The last thing you want to deal with after a loved one dies is an overly aggressive debt collector who cannot accept the fact you do not want to talk with him or her. With online sites such as MyLife making it easier to track people down, it is no surprise third party debt collectors contact friends and relatives to collect debts.
In many cases, debt collectors purchase debts from the original creditor for pennies on the dollar, which means collecting even a fraction of the original debt will return a profit. The question for friends and relatives of deceased borrowers that owe money is this: Are you on the hook for the deceased person’s financial obligations?
What the Federal Trade Commission Has to Say
As the government agency that regulates debt collectors, the Federal Trade Commission (FTC) has repeatedly issued rulings clearly stating family members do not have to pay the debts accumulated by deceased relatives.
Moreover, every consumer receives legal protection from the Fair Debt Collection Practices Act (FDCPA), which prohibits debt collectors from abusing or threatening consumers, as well as using deceptive practices to collect debts.
In the case of contacting friends and family members to collect the debts of deceased consumers, some debt collectors resort to lying about the legal responsibilities friends and relatives have in clearing up deceased consumer debts.
Under the FDCPA, a debt collector can be an agency, attorney, and companies that purchase delinquent consumer debts.
What Happens to a Debt after a Borrower Dies?
The FTC has created legal language that protects friends and relatives of deceased consumers. According to the FTC website, liquidation of a deceased person’s estate it the most common way to take care of outstanding consumer debts.
If the liquidation of an estate does not cover an entire debt, then the debt typically does not get paid. However, there are a few exceptions to the rule. First, if you co-signed a loan or credit card application, you are responsible for taking care of the debt after a loved one passes away.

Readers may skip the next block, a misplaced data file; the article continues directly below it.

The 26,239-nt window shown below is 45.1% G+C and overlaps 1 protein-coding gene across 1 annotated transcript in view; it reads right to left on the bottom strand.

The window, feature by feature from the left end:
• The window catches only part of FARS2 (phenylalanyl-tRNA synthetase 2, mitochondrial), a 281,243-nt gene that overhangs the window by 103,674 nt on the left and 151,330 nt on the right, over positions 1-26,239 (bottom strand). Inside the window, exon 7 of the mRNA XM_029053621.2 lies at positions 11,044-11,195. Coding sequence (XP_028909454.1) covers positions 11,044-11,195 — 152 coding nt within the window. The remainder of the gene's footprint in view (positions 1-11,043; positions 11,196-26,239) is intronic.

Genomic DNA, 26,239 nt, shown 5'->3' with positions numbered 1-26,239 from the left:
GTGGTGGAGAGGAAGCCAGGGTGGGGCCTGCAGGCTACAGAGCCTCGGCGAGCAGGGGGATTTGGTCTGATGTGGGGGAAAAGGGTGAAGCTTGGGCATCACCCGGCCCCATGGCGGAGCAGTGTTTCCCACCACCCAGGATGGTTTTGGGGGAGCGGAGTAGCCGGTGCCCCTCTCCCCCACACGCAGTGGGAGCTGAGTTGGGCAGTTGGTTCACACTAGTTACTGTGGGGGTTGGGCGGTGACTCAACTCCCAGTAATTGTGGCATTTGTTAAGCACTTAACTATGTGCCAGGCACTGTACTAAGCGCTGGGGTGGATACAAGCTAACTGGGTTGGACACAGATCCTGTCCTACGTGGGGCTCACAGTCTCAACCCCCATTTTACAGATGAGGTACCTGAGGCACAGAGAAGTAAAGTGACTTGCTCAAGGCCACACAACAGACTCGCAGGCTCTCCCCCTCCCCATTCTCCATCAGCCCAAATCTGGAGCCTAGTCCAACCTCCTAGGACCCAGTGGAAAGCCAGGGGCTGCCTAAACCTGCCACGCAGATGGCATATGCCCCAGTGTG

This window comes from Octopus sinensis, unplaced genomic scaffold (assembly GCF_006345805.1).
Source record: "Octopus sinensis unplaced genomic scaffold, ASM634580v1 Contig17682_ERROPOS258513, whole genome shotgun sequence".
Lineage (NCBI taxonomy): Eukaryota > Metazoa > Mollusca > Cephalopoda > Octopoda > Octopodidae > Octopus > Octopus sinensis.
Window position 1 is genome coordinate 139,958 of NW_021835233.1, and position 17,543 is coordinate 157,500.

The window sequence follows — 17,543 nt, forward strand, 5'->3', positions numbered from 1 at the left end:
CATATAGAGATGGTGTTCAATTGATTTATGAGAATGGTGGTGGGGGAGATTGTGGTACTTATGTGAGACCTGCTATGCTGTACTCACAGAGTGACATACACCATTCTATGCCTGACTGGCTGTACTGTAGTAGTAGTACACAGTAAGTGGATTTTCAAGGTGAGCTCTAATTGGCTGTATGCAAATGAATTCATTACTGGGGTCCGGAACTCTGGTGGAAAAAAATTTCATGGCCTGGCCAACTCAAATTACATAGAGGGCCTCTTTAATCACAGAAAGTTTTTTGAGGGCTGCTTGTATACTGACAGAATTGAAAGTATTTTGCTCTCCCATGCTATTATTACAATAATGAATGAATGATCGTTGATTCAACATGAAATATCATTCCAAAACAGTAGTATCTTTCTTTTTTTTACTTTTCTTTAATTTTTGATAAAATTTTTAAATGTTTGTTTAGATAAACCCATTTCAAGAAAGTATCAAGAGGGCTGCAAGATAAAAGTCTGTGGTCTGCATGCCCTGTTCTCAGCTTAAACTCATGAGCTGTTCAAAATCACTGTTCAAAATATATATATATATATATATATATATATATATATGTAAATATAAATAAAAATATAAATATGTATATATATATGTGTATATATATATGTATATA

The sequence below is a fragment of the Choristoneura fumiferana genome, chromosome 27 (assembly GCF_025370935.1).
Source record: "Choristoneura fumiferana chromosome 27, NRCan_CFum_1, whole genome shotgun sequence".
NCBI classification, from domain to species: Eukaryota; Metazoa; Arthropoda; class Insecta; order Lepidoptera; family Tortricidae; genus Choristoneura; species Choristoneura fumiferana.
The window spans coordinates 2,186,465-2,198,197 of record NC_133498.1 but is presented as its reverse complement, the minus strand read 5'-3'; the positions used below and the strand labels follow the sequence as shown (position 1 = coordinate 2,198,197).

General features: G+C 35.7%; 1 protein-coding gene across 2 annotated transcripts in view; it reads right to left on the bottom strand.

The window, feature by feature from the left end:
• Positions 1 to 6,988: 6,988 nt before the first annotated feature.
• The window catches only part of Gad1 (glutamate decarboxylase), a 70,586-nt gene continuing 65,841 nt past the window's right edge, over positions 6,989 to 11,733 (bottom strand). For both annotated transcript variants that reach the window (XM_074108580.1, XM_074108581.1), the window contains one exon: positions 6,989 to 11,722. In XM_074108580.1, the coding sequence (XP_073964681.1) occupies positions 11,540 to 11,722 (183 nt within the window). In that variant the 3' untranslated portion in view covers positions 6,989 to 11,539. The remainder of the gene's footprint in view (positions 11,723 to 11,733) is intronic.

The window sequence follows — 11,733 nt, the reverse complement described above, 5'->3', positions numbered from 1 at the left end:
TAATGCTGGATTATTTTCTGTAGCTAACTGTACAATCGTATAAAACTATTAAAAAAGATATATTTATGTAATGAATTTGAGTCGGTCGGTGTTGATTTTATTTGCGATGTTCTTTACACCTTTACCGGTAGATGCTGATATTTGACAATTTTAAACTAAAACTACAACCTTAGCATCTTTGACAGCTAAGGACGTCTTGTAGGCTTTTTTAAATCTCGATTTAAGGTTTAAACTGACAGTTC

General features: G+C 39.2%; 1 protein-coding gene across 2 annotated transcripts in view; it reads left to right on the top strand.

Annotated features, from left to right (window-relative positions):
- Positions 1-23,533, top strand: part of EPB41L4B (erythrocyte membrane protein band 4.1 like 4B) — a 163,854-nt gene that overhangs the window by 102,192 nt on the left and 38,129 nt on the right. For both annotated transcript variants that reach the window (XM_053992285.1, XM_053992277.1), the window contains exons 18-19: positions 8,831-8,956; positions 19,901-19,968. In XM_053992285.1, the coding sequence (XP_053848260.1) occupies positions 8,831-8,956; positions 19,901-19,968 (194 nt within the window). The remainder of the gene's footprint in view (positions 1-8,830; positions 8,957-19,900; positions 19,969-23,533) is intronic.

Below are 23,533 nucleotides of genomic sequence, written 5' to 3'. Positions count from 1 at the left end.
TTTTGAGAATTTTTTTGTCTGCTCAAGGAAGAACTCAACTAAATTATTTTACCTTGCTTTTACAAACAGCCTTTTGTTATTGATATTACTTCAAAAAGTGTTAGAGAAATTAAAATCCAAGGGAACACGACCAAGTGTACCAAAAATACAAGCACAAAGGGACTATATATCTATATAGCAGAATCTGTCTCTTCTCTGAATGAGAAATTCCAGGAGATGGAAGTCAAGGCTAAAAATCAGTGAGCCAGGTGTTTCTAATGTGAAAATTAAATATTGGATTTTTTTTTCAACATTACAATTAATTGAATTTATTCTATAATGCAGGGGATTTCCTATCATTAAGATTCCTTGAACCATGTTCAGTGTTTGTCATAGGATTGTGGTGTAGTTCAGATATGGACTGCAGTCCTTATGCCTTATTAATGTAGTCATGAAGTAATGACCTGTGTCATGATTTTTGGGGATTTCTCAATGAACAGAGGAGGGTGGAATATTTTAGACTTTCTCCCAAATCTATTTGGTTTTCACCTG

If you live in a community property state like California, you might be legally liable for taking care of a deceased person’s debts. Some states require the spouse of the deceased to handle some types of debts, such as health expenses.
Finally, you are on the hook for deceased family member debts if you assumed legal responsibility for liquidating the estate and failed to comply with specific state probate statutes.
Penalties for Violating the FDCPA
The incentive to make money does not deter some third party debt collectors from violating one or more FDCPA provisions. It is highly unlikely that a debt collector will berate you or threaten you to a collect a debt from a deceased relative.
However, this does not mean the debt collector will follow the FDCPA. As most consumers are not aware of how the FDCPA grants legal protections, unscrupulous debt collectors might try underhanded tactics to collect money from friends or family members.
Any violation of the FDCPA can initiate a lawsuit that seeks both statutory damages of $1,000 and actual damages that are not capped.
To learn more about how the FDCPA protects you, complete the free evaluation form to speak with a consumer protection law attorney.